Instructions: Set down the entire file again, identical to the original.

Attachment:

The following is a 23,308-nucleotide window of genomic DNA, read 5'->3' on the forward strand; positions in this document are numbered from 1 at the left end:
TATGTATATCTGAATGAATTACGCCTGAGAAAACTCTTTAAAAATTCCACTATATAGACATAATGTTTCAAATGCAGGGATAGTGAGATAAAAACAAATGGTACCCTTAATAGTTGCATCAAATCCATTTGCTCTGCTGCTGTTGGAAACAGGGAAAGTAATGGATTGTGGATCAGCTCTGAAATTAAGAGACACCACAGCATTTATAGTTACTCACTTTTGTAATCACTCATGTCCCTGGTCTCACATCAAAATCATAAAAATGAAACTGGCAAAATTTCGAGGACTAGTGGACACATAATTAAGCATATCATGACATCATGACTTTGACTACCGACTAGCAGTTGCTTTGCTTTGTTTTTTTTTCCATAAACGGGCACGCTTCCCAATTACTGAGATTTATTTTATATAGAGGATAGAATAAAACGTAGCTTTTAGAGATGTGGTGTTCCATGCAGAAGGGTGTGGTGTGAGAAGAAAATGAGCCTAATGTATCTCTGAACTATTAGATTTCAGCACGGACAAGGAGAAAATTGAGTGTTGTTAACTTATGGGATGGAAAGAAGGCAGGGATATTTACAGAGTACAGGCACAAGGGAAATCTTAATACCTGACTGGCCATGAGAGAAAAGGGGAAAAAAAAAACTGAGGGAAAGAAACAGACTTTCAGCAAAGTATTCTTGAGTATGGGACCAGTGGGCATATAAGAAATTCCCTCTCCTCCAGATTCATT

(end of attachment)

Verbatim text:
The following is a 23,308-nucleotide window of genomic DNA, read 5'->3' on the forward strand; positions in this document are numbered from 1 at the left end:
TATGTATATCTGAATGAATTACGCCTGAGAAAACTCTTTAAAAATTCCACTATATAGACATAATGTTTCAAATGCAGGGATAGTGAGATAAAAACAAATGGTACCCTTAATAGTTGCATCAAATCCATTTGCTCTGCTGCTGTTGGAAACAGGGAAAGTAATGGATTGTGGATCAGCTCTGAAATTAAGAGACACCACAGCATTTATAGTTACTCACTTTTGTAATCACTCATGTCCCTGGTCTCACATCAAAATCATAAAAATGAAACTGGCAAAATTTCGAGGACTAGTGGACACATAATTAAGCATATCATGACATCATGACTTTGACTACCGACTAGCAGTTGCTTTGCTTTGTTTTTTTTTCCATAAACGGGCACGCTTCCCAATTACTGAGATTTATTTTATATAGAGGATAGAATAAAACGTAGCTTTTAGAGATGTGGTGTTCCATGCAGAAGGGTGTGGTGTGAGAAGAAAATGAGCCTAATGTATCTCTGAACTATTAGATTTCAGCACGGACAAGGAGAAAATTGAGTGTTGTTAACTTATGGGATGGAAAGAAGGCAGGGATATTTACAGAGTACAGGCACAAGGGAAATCTTAATACCTGACTGGCCATGAGAGAAAAGGGGAAAAAAAAAACTGAGGGAAAGAAACAGACTTTCAGCAAAGTATTCTTGAGTATGGGACCAGTGGGCATATAAGAAATTCCCTCTCCTCCAGATTCATT